Today we got hold of 3 samples of meltwater from Antarctica.

Science shows very clearly how climate change has already changed the Poles and the Alps. Take, for example, a brand new study published in the scientific journal Nature. It shows that the mountain range today has 36 fewer days of snow compared to the period before we started releasing CO2 in large quantities around the year 1900. Before that, the snow cover had of course varied from year to year, but overall had been stable for 500 years .

The snow from the Alps is not only important for ski tourism. A large number of species depend on the snow, which, together with the glaciers, makes the Alps “the most important water-supplying mountain range in Europe”. The “unprecedented” reduction in the number of days with snow in the Alps should make the public react, according to the researchers behind the study in Nature.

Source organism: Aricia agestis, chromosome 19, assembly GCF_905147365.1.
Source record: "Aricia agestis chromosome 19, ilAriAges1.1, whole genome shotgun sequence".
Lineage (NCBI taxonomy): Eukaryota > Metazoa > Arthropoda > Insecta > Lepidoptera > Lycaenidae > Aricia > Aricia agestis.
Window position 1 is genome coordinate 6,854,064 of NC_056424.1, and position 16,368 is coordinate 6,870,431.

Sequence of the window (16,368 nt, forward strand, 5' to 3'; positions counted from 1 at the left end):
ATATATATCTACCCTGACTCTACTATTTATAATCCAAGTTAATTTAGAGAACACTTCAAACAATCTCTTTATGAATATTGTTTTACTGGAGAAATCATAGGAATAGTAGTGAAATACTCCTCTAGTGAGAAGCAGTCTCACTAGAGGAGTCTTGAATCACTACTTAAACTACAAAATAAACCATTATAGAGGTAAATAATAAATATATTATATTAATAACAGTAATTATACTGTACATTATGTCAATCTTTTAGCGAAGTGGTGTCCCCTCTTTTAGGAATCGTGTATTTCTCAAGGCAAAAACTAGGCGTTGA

It was precisely the lack of snow last winter, combined with an extremely dry and hot summer, that created drought problems across large parts of Europe last summer. Back then, rivers dried up, drinking water had to be rationed in several places, and in the south of France water was even distributed to residents. The drought cost agriculture a large part of the harvest and many billions in lost income.

Most recently the first UN Water Conference in 50 years held in New York heard accounts of global impact of floods, droughts, tropical storms, pollution and other water-related problems. The urgency displayed adds pressure to put water front and center of discussion at COP28. About 90% of climate impacts are related to water, yet currently only 3% of climate finance is dedicated to water resources.